The degree of immunostaining of formalin-fixed, paraffin-embedded sections was evaluated independently by two observers who were blinded to the histopathological features and patient data of the samples. The scores given by the two independent investigators were averaged and based on both the proportion of positively-stained tumor cells and the intensity of staining. The proportion of tumor cells was scored as follows: 1 (<10% positive tumor cells), 2 (10-50% positive tumor cells), 3 (50-75% positive tumor cells), and 4 (>75% positive tumor cells). The intensity of staining was graded according to the following criteria: 0 (no staining); 1 (weak staining = light yellow), 2 (moderate staining = yellow brown), and 3 (strong staining = brown). The staining index was calculated as the product of the proportion of positive cells and the staining intensity score. Cut-off values for FLOT2 were chosen on the basis of a measure of heterogeneity using the log-rank test with respect to overall survival (OS). An optimal cut-off value was identified as follows: a staining index score of ≥6 was used to define tumors with high FLOT2 expression and ≤4 indicated low FLOT2 expression.
The OS rate was the primary endpoint of this study, and the secondary endpoint was the disease-free survival (DFS) of patients with breast cancer. The OS was defined as the duration from the date of each patient’s random assignment to the date of death from any cause or the censoring of the patient at the date of the last follow-up. The DFS was defined as the time from randomization to local, regional, or distant treatment failure; occurrence of contralateral breast cancer; other second primary cancer; or death without evidence of breast or second primary cancer.
All statistical analyses were conducted using the SPSS 16.0 statistical software packages. The relationship between FLOT2 expression and clinicopathological characteristics was analyzed by the chi-square test and Fisher’s exact test. Bivariate correlations between study variables were calculated by Spearman’s rank correlation coefficients. Survival curves were plotted by the Kaplan–Meier method and compared using the log-rank test. Clinicopathological characteristics which were extensively used to predict prognosis in clinical practice were evaluated using univariate and multivariate Cox regression analyses. The type of Cox model chosen by us was forward method. In all cases, a P-value of less than 0.05 was considered statistically significant.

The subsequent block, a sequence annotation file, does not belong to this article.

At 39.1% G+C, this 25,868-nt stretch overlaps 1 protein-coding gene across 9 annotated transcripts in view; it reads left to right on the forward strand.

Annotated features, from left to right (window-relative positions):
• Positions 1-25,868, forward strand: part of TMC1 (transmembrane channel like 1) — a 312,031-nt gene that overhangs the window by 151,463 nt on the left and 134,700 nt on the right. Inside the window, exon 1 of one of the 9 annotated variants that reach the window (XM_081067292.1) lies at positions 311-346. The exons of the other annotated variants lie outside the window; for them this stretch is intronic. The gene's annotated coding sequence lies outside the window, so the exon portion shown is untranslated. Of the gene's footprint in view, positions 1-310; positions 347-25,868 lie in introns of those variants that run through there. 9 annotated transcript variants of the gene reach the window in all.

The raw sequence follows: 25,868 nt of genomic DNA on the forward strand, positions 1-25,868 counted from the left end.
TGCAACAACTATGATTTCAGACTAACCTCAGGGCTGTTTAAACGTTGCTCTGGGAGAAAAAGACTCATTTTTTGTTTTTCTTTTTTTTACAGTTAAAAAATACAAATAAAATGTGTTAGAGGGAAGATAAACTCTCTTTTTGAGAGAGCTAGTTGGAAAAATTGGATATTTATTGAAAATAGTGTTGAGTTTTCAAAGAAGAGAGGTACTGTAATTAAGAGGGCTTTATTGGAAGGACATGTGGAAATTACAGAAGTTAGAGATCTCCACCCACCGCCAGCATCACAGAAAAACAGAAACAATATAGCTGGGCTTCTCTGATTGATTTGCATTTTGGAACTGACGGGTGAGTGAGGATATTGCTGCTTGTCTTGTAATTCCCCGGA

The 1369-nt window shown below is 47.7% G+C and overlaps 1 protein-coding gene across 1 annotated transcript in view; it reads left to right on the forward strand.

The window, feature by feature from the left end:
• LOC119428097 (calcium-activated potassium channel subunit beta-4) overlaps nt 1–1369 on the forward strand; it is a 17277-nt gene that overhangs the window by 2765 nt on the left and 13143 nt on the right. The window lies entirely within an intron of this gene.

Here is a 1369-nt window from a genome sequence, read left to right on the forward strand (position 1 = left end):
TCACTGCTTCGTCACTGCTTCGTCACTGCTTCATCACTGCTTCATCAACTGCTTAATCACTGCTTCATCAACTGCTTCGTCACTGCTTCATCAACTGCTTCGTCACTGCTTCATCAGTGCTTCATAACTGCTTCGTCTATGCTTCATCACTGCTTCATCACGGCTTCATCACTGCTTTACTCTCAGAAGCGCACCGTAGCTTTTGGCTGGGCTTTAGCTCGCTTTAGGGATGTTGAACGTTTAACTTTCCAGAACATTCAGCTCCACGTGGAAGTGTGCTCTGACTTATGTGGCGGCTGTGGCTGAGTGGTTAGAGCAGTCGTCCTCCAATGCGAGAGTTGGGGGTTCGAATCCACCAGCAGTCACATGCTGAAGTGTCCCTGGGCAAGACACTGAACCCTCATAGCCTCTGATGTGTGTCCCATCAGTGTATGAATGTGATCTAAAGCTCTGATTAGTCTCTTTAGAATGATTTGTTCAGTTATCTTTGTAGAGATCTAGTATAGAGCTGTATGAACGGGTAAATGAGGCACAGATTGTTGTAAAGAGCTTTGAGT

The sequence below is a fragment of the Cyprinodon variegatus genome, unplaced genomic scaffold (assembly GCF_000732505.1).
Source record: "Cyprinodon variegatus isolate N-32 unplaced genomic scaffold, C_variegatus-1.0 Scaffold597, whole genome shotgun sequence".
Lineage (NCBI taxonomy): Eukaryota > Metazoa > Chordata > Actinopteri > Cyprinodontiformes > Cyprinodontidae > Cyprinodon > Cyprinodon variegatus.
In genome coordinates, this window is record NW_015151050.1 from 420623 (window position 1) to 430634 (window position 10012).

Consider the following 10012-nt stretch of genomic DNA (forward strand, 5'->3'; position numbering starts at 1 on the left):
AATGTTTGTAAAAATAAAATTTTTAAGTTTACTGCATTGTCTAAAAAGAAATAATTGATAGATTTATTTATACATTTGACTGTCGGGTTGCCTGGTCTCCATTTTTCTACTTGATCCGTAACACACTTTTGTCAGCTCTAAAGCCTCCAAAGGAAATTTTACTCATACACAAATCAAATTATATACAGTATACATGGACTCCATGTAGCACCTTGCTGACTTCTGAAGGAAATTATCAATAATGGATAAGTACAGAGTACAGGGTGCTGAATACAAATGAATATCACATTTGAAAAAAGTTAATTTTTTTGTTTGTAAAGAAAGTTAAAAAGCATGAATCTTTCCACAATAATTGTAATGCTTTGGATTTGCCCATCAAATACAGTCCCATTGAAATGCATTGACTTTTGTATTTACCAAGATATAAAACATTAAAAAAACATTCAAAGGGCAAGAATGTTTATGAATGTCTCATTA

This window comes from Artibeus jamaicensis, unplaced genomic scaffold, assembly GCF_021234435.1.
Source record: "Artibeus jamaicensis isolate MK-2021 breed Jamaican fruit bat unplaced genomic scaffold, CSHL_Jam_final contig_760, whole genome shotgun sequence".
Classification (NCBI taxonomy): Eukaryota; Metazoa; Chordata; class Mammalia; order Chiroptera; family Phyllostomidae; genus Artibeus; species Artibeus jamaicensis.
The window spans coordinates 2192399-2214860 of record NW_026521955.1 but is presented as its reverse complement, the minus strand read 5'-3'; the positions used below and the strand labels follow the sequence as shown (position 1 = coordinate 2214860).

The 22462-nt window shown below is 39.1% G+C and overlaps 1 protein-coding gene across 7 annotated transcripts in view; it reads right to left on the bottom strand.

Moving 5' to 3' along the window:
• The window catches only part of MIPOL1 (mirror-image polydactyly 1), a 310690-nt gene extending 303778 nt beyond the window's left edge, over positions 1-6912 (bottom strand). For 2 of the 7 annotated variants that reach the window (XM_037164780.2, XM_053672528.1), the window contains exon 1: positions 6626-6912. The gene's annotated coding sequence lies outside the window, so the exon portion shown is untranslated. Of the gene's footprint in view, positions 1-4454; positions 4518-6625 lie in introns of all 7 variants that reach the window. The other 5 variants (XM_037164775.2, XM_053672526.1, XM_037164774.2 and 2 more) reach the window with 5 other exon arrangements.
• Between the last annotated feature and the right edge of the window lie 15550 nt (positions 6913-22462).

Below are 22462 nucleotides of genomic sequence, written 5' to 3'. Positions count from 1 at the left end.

FLOT2 is overexpressed in breast cancer cell lines
To evaluate the expression levels of FLOT2 protein and mRNA in breast cancer cell lines, we used Western blotting and real-time RT-PCR. The expression of FLOT2 mRNA and protein were determined for eight breast cancer cell lines (BT-549, MDA-MB-468, MDA-MB-453, Bcap37, MCF-7, T47D, ZR-75-1 and MDA-MB-231) and compared with FLOT2 expression in primary cultured normal mammary epithelial cells (NMEC). FLOT2 protein was highly expressed in breast cancer cell lines and only weakly expressed in NMEC (Figure 1A), and FLOT2 mRNA expression was expressed by at least 5-fold higher levels in breast cancer cell lines compared to NMEC (Figure 1B).
FLOT2 is overexpressed in breast cancer tissues
To determine whether FLOT2 is also high-expressed in the human breast cancer clinical samples, we performed RT-PCR and Western blotting analyses on four breast tumor samples (T) matched with adjacent noncancerous tissue samples (ANT). As illustrated in Figure 2B, FLOT2 mRNA was expressed at higher levels in all breast cancer tissues than in adjacent noncancerous tissues, with the differential expression level ranging from 5.1- to 24.4-fold. Consistent with this data, FLOT2 protein was also found to be upregulated in breast cancer tissues compared with the surrounding non-tumor regions (Figure 2A).